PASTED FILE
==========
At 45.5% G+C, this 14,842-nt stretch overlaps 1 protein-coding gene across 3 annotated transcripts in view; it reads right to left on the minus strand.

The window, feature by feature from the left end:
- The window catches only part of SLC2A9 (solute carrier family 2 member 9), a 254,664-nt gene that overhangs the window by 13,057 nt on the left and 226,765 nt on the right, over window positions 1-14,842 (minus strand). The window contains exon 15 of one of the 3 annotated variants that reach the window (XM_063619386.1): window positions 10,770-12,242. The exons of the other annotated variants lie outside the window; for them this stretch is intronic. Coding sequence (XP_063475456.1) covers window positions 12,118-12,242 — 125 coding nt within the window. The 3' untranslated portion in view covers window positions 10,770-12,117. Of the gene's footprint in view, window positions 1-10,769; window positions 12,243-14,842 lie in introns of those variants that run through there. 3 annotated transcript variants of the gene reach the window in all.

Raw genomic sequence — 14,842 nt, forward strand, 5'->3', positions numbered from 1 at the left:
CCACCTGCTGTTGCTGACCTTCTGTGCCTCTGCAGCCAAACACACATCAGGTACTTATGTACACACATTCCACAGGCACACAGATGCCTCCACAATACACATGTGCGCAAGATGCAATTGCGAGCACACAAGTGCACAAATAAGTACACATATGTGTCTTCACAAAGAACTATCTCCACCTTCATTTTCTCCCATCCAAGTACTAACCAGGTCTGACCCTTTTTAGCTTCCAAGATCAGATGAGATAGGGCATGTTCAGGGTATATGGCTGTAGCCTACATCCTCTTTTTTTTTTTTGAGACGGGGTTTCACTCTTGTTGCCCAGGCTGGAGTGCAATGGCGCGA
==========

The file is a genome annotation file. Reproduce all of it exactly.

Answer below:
At 45.5% G+C, this 14,842-nt stretch overlaps 1 protein-coding gene across 3 annotated transcripts in view; it reads right to left on the minus strand.

The window, feature by feature from the left end:
- The window catches only part of SLC2A9 (solute carrier family 2 member 9), a 254,664-nt gene that overhangs the window by 13,057 nt on the left and 226,765 nt on the right, over window positions 1-14,842 (minus strand). The window contains exon 15 of one of the 3 annotated variants that reach the window (XM_063619386.1): window positions 10,770-12,242. The exons of the other annotated variants lie outside the window; for them this stretch is intronic. Coding sequence (XP_063475456.1) covers window positions 12,118-12,242 — 125 coding nt within the window. The 3' untranslated portion in view covers window positions 10,770-12,117. Of the gene's footprint in view, window positions 1-10,769; window positions 12,243-14,842 lie in introns of those variants that run through there. 3 annotated transcript variants of the gene reach the window in all.

Raw genomic sequence — 14,842 nt, forward strand, 5'->3', positions numbered from 1 at the left:
CCACCTGCTGTTGCTGACCTTCTGTGCCTCTGCAGCCAAACACACATCAGGTACTTATGTACACACATTCCACAGGCACACAGATGCCTCCACAATACACATGTGCGCAAGATGCAATTGCGAGCACACAAGTGCACAAATAAGTACACATATGTGTCTTCACAAAGAACTATCTCCACCTTCATTTTCTCCCATCCAAGTACTAACCAGGTCTGACCCTTTTTAGCTTCCAAGATCAGATGAGATAGGGCATGTTCAGGGTATATGGCTGTAGCCTACATCCTCTTTTTTTTTTTTGAGACGGGGTTTCACTCTTGTTGCCCAGGCTGGAGTGCAATGGCGCGA